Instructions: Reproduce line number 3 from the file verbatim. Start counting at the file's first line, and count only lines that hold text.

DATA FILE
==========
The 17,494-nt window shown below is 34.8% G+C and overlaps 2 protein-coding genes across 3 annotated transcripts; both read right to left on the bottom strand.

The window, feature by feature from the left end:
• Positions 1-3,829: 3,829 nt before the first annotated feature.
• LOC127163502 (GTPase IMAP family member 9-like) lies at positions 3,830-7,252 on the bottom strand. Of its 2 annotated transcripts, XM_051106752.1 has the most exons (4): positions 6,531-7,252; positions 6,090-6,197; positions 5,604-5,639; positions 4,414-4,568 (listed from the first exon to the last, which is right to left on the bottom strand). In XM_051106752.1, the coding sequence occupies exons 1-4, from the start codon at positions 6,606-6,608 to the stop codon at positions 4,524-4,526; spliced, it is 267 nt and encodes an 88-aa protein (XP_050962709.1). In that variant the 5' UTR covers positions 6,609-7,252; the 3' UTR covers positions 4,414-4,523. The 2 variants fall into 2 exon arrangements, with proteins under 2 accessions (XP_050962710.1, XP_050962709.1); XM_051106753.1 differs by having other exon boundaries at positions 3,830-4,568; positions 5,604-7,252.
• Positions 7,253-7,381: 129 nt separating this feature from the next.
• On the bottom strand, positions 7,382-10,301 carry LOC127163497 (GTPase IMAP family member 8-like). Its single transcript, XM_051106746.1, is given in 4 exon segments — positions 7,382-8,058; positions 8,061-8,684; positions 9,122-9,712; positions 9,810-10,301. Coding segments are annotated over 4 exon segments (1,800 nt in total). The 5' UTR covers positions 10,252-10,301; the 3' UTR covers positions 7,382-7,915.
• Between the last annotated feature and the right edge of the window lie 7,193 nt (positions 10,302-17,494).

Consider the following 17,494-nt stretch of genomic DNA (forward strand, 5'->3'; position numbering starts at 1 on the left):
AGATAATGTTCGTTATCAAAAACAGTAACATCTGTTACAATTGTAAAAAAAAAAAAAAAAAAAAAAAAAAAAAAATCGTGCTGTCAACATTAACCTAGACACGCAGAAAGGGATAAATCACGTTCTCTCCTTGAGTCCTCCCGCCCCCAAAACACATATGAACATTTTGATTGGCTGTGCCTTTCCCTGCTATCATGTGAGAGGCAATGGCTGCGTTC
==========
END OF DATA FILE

• Positions 1-3,829: 3,829 nt before the first annotated feature.